Rules to Follow to Create a Safe Sleep Environment for your Infant

Sleep. The holy grail that all parents seek, for both themselves and their children. The first year of life is tough, and establishing consistent sleep stretches doesn’t come easy for most infants. All parents are looking for that special rocking technique or advanced swaddle that will lull their baby to sleep. But there are no quick fixes, and some of the products available to families can be downright dangerous. Please see the recall information in the link below and review the safe sleep rules. The AAP does not recommend the use of any inclined sleep products. Please make good safe choices for your child.

What you should know: Sudden Infant Death Syndrome is a significant threat to infants, but fortunately pediatricians understand some of the things that we can do to create safe sleep for infants. It is important for all families to remember the (4) cardinal rules for safe sleep:

  1. Put babies to sleep on their backs. 
  2. Use a firm and flat mattress. No cushions, soft surfaces, pillows or blankets.
  3. Keep the sleep surface clean- no extra bedding, crib bumpers, etc 
  4. No bed sharing or co-sleeping. 

If you have any questions about the above information or sleep and your baby, please reach out to any of the pediatricians at Pediatric Associates of Dallas.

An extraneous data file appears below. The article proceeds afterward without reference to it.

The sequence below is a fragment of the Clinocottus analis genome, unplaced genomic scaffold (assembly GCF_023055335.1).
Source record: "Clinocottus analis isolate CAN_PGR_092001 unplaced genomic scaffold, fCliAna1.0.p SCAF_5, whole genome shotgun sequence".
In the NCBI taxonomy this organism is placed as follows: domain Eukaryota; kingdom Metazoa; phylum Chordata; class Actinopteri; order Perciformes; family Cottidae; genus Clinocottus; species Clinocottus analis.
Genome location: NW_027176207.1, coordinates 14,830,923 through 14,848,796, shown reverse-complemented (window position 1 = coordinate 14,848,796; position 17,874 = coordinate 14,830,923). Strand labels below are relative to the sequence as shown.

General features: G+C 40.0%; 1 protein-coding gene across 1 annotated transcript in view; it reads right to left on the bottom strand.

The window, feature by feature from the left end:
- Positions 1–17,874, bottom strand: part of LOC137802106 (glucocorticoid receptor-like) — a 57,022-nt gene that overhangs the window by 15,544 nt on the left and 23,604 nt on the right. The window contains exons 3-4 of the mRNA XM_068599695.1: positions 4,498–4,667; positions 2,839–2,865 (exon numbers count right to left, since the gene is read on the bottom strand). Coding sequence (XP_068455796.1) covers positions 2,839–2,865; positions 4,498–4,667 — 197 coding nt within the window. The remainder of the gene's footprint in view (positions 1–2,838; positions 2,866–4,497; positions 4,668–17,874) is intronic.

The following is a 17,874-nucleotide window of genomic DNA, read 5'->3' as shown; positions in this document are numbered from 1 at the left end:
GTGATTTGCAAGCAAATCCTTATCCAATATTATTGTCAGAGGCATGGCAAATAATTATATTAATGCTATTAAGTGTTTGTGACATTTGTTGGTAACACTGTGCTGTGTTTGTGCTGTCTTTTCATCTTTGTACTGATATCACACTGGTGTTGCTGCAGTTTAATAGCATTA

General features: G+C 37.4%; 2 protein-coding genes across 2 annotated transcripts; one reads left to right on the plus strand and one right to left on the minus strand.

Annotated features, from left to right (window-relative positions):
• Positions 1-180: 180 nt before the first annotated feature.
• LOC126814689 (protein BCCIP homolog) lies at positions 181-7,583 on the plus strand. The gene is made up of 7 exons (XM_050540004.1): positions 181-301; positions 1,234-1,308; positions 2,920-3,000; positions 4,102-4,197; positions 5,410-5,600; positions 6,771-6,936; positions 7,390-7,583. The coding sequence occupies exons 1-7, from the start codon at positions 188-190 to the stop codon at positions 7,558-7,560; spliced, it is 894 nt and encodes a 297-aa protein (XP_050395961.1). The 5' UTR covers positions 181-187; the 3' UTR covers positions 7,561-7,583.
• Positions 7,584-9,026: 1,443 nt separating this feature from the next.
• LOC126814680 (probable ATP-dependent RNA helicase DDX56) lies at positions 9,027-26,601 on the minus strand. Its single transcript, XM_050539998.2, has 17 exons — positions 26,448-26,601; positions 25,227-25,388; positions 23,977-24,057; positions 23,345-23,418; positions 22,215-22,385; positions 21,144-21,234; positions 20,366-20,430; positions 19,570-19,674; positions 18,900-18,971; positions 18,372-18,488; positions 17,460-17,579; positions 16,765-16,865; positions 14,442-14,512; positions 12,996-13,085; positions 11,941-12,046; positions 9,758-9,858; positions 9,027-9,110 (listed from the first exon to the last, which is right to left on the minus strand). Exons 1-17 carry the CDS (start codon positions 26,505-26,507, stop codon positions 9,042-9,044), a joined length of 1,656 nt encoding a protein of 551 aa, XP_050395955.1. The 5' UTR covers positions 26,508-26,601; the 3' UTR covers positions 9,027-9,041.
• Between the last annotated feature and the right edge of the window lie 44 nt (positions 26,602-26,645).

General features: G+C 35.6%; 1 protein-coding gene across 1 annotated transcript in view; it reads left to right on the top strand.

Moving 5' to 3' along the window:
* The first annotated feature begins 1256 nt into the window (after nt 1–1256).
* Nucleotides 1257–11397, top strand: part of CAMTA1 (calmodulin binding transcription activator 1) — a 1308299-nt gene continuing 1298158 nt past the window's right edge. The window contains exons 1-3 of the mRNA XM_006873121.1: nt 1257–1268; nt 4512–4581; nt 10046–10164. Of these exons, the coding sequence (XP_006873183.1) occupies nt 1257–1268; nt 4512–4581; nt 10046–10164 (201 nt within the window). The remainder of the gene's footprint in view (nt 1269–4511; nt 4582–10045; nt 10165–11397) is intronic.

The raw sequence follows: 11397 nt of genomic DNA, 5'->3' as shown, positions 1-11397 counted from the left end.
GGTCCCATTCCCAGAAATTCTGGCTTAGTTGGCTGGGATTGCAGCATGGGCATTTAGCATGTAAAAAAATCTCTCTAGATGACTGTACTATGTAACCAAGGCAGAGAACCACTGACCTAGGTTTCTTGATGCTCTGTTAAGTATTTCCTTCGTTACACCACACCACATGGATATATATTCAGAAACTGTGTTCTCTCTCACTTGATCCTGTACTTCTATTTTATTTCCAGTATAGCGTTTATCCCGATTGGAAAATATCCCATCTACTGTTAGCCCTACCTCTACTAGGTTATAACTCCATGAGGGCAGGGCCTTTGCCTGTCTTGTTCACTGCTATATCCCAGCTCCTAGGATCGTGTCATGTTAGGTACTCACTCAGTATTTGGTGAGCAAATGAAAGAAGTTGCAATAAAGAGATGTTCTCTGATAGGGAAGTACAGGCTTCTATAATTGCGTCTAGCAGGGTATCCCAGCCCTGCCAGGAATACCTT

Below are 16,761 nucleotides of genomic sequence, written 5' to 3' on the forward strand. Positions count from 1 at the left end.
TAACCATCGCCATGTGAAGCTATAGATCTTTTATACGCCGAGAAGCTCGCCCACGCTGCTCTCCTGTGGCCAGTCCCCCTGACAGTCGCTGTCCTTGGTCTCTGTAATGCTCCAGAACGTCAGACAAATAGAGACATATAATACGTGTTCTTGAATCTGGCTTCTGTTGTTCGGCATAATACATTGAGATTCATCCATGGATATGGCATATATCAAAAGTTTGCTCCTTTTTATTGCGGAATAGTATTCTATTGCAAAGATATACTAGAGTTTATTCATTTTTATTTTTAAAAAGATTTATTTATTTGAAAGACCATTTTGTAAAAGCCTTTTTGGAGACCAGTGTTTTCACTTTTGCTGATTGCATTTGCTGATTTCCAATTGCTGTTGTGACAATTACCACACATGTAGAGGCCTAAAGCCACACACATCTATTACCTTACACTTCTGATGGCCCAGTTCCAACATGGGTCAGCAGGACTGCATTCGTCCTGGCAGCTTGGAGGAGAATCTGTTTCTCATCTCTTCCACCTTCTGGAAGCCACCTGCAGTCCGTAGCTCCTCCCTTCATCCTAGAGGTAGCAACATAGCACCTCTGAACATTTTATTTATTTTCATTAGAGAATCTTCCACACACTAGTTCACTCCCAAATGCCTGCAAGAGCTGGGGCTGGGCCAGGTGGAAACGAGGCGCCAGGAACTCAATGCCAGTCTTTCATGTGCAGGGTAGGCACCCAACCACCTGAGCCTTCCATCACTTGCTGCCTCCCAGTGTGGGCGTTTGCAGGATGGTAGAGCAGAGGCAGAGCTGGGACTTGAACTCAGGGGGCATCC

We want to be a resource for you. Happy safe sleeping and sweet dreams!

Written by: Chrissy Bourland, MD

Dr. Bourland grew up in Huntsville, Alabama and graduated from the University of the South with a degree in American Studies. She received her MD from the University of Alabama School of Medicine and completed her pediatric residency at Children’s Medical Center of Dallas in 2006. Prior to joining PAD, she practiced for 8 years as a pediatric hospitalist at Children’s Medical Center, caring for children with a wide variety of medical conditions and working with medical students and residents discovering the joys of pediatrics. She is passionate about promoting the health of individuals and the health of our collective community.